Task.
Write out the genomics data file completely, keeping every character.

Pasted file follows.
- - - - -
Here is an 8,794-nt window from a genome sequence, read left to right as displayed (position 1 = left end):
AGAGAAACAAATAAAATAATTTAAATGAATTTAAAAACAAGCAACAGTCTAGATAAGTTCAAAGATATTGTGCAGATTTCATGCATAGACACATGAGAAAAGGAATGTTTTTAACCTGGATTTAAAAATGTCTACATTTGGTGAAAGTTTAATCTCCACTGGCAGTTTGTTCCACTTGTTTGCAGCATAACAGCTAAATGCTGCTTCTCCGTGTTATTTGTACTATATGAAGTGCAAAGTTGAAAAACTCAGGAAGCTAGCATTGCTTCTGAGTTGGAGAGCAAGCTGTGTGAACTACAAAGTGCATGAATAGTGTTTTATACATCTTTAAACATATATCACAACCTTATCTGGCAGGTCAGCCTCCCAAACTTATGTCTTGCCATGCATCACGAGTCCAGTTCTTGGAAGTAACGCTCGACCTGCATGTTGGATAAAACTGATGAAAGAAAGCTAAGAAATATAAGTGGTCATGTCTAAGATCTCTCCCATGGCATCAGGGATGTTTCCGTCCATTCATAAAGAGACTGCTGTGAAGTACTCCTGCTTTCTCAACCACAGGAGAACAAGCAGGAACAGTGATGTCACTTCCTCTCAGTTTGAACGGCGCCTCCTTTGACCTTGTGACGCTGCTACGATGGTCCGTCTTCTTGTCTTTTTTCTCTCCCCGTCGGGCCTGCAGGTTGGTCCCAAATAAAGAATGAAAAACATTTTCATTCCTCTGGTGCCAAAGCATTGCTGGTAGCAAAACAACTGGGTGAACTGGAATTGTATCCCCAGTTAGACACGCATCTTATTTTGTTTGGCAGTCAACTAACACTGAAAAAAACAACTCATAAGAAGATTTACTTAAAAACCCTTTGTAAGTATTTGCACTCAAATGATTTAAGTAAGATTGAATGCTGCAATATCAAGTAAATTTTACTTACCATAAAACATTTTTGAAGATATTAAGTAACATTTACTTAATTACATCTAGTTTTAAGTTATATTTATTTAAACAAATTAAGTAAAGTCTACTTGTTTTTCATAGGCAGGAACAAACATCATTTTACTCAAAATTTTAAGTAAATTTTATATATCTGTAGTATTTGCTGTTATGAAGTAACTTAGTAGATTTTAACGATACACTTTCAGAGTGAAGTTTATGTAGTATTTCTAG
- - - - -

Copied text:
Here is an 8,794-nt window from a genome sequence, read left to right as displayed (position 1 = left end):
AGAGAAACAAATAAAATAATTTAAATGAATTTAAAAACAAGCAACAGTCTAGATAAGTTCAAAGATATTGTGCAGATTTCATGCATAGACACATGAGAAAAGGAATGTTTTTAACCTGGATTTAAAAATGTCTACATTTGGTGAAAGTTTAATCTCCACTGGCAGTTTGTTCCACTTGTTTGCAGCATAACAGCTAAATGCTGCTTCTCCGTGTTATTTGTACTATATGAAGTGCAAAGTTGAAAAACTCAGGAAGCTAGCATTGCTTCTGAGTTGGAGAGCAAGCTGTGTGAACTACAAAGTGCATGAATAGTGTTTTATACATCTTTAAACATATATCACAACCTTATCTGGCAGGTCAGCCTCCCAAACTTATGTCTTGCCATGCATCACGAGTCCAGTTCTTGGAAGTAACGCTCGACCTGCATGTTGGATAAAACTGATGAAAGAAAGCTAAGAAATATAAGTGGTCATGTCTAAGATCTCTCCCATGGCATCAGGGATGTTTCCGTCCATTCATAAAGAGACTGCTGTGAAGTACTCCTGCTTTCTCAACCACAGGAGAACAAGCAGGAACAGTGATGTCACTTCCTCTCAGTTTGAACGGCGCCTCCTTTGACCTTGTGACGCTGCTACGATGGTCCGTCTTCTTGTCTTTTTTCTCTCCCCGTCGGGCCTGCAGGTTGGTCCCAAATAAAGAATGAAAAACATTTTCATTCCTCTGGTGCCAAAGCATTGCTGGTAGCAAAACAACTGGGTGAACTGGAATTGTATCCCCAGTTAGACACGCATCTTATTTTGTTTGGCAGTCAACTAACACTGAAAAAAACAACTCATAAGAAGATTTACTTAAAAACCCTTTGTAAGTATTTGCACTCAAATGATTTAAGTAAGATTGAATGCTGCAATATCAAGTAAATTTTACTTACCATAAAACATTTTTGAAGATATTAAGTAACATTTACTTAATTACATCTAGTTTTAAGTTATATTTATTTAAACAAATTAAGTAAAGTCTACTTGTTTTTCATAGGCAGGAACAAACATCATTTTACTCAAAATTTTAAGTAAATTTTATATATCTGTAGTATTTGCTGTTATGAAGTAACTTAGTAGATTTTAACGATACACTTTCAGAGTGAAGTTTATGTAGTATTTCTAG